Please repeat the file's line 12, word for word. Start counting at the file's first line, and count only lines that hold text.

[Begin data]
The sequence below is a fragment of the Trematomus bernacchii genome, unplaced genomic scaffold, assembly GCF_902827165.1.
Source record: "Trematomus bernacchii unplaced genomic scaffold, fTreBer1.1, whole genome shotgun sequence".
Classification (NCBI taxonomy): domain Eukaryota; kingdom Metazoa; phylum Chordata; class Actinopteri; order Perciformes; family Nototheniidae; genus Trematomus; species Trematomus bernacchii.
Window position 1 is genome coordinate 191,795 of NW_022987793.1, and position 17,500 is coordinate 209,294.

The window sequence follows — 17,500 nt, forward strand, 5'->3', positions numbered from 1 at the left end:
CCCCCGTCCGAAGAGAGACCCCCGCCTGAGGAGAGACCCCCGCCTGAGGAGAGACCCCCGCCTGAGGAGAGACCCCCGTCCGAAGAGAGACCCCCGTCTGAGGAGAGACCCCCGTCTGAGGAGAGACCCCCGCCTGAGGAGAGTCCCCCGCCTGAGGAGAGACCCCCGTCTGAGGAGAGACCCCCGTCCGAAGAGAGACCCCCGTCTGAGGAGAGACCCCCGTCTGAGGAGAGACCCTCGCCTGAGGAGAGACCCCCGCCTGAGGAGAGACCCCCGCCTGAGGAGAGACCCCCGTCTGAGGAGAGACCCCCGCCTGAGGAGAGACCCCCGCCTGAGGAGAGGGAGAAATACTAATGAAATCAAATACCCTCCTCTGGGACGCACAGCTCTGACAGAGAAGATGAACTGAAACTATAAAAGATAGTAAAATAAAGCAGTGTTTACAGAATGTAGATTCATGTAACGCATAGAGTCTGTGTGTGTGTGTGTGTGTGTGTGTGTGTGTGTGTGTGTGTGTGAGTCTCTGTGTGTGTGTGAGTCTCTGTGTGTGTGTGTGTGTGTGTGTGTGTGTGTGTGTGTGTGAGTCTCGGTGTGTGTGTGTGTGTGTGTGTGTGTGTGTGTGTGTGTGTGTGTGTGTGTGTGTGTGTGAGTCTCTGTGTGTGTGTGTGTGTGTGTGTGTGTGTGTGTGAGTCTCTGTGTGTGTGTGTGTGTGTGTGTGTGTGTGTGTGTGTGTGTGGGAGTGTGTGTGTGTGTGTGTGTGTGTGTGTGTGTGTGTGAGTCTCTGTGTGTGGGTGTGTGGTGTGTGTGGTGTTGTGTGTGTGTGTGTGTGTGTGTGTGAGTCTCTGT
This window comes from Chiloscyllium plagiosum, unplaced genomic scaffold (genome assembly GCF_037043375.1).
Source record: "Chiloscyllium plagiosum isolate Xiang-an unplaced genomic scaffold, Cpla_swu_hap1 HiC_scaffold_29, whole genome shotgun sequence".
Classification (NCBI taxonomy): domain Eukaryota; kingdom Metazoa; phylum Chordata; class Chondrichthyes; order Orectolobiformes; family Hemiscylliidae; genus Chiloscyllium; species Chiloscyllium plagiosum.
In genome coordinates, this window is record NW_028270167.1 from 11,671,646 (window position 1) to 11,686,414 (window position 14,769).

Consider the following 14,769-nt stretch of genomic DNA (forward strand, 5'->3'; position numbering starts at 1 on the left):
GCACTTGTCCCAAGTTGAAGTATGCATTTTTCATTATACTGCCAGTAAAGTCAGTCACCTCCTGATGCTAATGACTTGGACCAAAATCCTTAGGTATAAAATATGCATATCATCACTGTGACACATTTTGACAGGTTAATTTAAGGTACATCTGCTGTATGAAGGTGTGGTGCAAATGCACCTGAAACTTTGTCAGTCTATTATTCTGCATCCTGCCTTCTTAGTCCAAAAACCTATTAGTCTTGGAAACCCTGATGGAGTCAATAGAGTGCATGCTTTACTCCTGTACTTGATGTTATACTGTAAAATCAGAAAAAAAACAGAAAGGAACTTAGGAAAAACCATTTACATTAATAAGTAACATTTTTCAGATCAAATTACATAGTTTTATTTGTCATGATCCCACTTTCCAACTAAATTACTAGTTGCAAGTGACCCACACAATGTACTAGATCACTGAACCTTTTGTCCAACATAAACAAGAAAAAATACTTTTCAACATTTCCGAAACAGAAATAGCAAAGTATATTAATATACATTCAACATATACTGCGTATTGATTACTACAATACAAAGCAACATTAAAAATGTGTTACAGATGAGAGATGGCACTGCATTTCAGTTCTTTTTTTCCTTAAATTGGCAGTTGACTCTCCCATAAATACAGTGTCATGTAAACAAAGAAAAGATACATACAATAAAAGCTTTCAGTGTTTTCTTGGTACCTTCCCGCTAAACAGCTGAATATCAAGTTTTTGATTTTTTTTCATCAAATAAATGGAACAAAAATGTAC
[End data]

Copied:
GCACTTGTCCCAAGTTGAAGTATGCATTTTTCATTATACTGCCAGTAAAGTCAGTCACCTCCTGATGCTAATGACTTGGACCAAAATCCTTAGGTATAAAATATGCATATCATCACTGTGACACATTTTGACAGGTTAATTTAAGGTACATCTGCTGTATGAAGGTGTGGTGCAAATGCACCTGAAACTTTGTCAGTCTATTATTCTGCATCCTGCCTTCTTAGTCCAAAAACCTATTAGTCTTGGAAACCCTGATGGAGTCAATAGAGTGCATGCTTTACTCCTGTACTTGATGTTATACTGTAAAATCAGAAAAAAAACAGAAAGGAACTTAGGAAAAACCATTTACATTAATAAGTAACATTTTTCAGATCAAATTACATAGTTTTATTTGTCATGATCCCACTTTCCAACTAAATTACTAGTTGCAAGTGACCCACACAATGTACTAGATCACTGAACCTTTTGTCCAACATAAACAAGAAAAAATACTTTTCAACATTTCCGAAACAGAAATAGCAAAGTATATTAATATACATTCAACATATACTGCGTATTGATTACTACAATACAAAGCAACATTAAAAATGTGTTACAGATGAGAGATGGCACTGCATTTCAGTTCTTTTTTTCCTTAAATTGGCAGTTGACTCTCCCATAAATACAGTGTCATGTAAACAAAGAAAAGATACATACAATAAAAGCTTTCAGTGTTTTCTTGGTACCTTCCCGCTAAACAGCTGAATATCAAGTTTTTGATTTTTTTTCATCAAATAAATGGAACAAAAATGTAC